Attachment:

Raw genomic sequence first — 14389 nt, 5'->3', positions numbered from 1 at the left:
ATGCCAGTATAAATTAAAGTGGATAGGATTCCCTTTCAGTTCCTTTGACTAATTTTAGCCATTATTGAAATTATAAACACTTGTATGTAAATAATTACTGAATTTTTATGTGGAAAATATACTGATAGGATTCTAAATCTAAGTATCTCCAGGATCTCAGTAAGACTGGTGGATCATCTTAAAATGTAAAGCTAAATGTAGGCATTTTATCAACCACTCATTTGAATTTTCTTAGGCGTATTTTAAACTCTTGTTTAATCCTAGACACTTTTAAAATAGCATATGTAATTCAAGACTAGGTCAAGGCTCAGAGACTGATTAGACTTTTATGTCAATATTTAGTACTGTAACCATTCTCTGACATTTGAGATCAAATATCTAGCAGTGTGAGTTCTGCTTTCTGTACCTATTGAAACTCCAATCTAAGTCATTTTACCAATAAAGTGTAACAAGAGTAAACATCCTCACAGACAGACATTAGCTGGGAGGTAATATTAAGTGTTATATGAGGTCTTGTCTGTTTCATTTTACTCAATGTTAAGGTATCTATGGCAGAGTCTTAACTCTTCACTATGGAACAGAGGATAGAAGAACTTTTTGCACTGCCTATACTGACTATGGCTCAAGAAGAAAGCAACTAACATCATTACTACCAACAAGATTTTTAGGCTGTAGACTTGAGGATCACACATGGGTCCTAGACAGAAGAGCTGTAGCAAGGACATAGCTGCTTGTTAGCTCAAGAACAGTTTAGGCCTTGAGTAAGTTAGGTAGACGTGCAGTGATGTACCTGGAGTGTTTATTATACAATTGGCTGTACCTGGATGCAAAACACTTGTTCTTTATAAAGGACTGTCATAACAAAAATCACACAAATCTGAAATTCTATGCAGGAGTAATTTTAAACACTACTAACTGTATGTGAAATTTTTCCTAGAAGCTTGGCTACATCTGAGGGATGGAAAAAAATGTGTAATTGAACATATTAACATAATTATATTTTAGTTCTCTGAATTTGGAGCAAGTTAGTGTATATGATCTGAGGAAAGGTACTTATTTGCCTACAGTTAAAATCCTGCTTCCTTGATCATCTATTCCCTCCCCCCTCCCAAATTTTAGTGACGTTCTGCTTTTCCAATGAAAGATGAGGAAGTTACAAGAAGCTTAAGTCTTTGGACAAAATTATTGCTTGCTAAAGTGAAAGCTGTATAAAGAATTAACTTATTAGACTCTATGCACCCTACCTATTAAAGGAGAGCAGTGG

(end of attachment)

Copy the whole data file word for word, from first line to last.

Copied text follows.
Raw genomic sequence first — 14389 nt, 5'->3', positions numbered from 1 at the left:
ATGCCAGTATAAATTAAAGTGGATAGGATTCCCTTTCAGTTCCTTTGACTAATTTTAGCCATTATTGAAATTATAAACACTTGTATGTAAATAATTACTGAATTTTTATGTGGAAAATATACTGATAGGATTCTAAATCTAAGTATCTCCAGGATCTCAGTAAGACTGGTGGATCATCTTAAAATGTAAAGCTAAATGTAGGCATTTTATCAACCACTCATTTGAATTTTCTTAGGCGTATTTTAAACTCTTGTTTAATCCTAGACACTTTTAAAATAGCATATGTAATTCAAGACTAGGTCAAGGCTCAGAGACTGATTAGACTTTTATGTCAATATTTAGTACTGTAACCATTCTCTGACATTTGAGATCAAATATCTAGCAGTGTGAGTTCTGCTTTCTGTACCTATTGAAACTCCAATCTAAGTCATTTTACCAATAAAGTGTAACAAGAGTAAACATCCTCACAGACAGACATTAGCTGGGAGGTAATATTAAGTGTTATATGAGGTCTTGTCTGTTTCATTTTACTCAATGTTAAGGTATCTATGGCAGAGTCTTAACTCTTCACTATGGAACAGAGGATAGAAGAACTTTTTGCACTGCCTATACTGACTATGGCTCAAGAAGAAAGCAACTAACATCATTACTACCAACAAGATTTTTAGGCTGTAGACTTGAGGATCACACATGGGTCCTAGACAGAAGAGCTGTAGCAAGGACATAGCTGCTTGTTAGCTCAAGAACAGTTTAGGCCTTGAGTAAGTTAGGTAGACGTGCAGTGATGTACCTGGAGTGTTTATTATACAATTGGCTGTACCTGGATGCAAAACACTTGTTCTTTATAAAGGACTGTCATAACAAAAATCACACAAATCTGAAATTCTATGCAGGAGTAATTTTAAACACTACTAACTGTATGTGAAATTTTTCCTAGAAGCTTGGCTACATCTGAGGGATGGAAAAAAATGTGTAATTGAACATATTAACATAATTATATTTTAGTTCTCTGAATTTGGAGCAAGTTAGTGTATATGATCTGAGGAAAGGTACTTATTTGCCTACAGTTAAAATCCTGCTTCCTTGATCATCTATTCCCTCCCCCCTCCCAAATTTTAGTGACGTTCTGCTTTTCCAATGAAAGATGAGGAAGTTACAAGAAGCTTAAGTCTTTGGACAAAATTATTGCTTGCTAAAGTGAAAGCTGTATAAAGAATTAACTTATTAGACTCTATGCACCCTACCTATTAAAGGAGAGCAGTGG